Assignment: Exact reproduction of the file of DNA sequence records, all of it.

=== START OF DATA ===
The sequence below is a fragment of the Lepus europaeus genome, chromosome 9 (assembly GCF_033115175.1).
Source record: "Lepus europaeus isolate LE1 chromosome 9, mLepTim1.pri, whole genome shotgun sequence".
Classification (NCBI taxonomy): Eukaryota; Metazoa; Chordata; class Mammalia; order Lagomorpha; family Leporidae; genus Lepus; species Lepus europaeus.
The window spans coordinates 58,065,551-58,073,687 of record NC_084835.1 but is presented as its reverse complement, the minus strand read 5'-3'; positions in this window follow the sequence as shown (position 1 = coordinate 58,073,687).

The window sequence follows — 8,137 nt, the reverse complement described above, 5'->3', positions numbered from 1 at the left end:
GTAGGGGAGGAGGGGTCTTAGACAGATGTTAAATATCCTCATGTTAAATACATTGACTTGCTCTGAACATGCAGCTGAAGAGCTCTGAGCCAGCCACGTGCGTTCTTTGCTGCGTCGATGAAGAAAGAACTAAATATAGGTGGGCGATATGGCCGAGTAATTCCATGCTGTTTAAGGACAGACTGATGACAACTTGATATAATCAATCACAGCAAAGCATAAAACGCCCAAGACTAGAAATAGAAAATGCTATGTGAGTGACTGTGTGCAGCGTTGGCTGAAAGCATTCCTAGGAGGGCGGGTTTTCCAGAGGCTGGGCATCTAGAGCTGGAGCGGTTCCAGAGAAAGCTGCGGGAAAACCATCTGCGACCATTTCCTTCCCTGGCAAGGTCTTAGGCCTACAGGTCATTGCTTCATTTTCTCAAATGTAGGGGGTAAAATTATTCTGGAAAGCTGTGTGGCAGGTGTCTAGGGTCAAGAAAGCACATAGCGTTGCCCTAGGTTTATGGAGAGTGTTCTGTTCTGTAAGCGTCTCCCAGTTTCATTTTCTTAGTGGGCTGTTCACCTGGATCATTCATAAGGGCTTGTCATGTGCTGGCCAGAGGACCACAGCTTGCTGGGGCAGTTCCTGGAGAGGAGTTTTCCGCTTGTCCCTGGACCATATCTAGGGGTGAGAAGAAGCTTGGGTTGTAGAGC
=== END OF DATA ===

The sequence below is a fragment of the Lepus europaeus genome, chromosome 9 (assembly GCF_033115175.1).
Source record: "Lepus europaeus isolate LE1 chromosome 9, mLepTim1.pri, whole genome shotgun sequence".
Classification (NCBI taxonomy): Eukaryota; Metazoa; Chordata; class Mammalia; order Lagomorpha; family Leporidae; genus Lepus; species Lepus europaeus.
The window spans coordinates 58,065,551-58,073,687 of record NC_084835.1 but is presented as its reverse complement, the minus strand read 5'-3'; positions in this window follow the sequence as shown (position 1 = coordinate 58,073,687).

The window sequence follows — 8,137 nt, the reverse complement described above, 5'->3', positions numbered from 1 at the left end:
GTAGGGGAGGAGGGGTCTTAGACAGATGTTAAATATCCTCATGTTAAATACATTGACTTGCTCTGAACATGCAGCTGAAGAGCTCTGAGCCAGCCACGTGCGTTCTTTGCTGCGTCGATGAAGAAAGAACTAAATATAGGTGGGCGATATGGCCGAGTAATTCCATGCTGTTTAAGGACAGACTGATGACAACTTGATATAATCAATCACAGCAAAGCATAAAACGCCCAAGACTAGAAATAGAAAATGCTATGTGAGTGACTGTGTGCAGCGTTGGCTGAAAGCATTCCTAGGAGGGCGGGTTTTCCAGAGGCTGGGCATCTAGAGCTGGAGCGGTTCCAGAGAAAGCTGCGGGAAAACCATCTGCGACCATTTCCTTCCCTGGCAAGGTCTTAGGCCTACAGGTCATTGCTTCATTTTCTCAAATGTAGGGGGTAAAATTATTCTGGAAAGCTGTGTGGCAGGTGTCTAGGGTCAAGAAAGCACATAGCGTTGCCCTAGGTTTATGGAGAGTGTTCTGTTCTGTAAGCGTCTCCCAGTTTCATTTTCTTAGTGGGCTGTTCACCTGGATCATTCATAAGGGCTTGTCATGTGCTGGCCAGAGGACCACAGCTTGCTGGGGCAGTTCCTGGAGAGGAGTTTTCCGCTTGTCCCTGGACCATATCTAGGGGTGAGAAGAAGCTTGGGTTGTAGAGC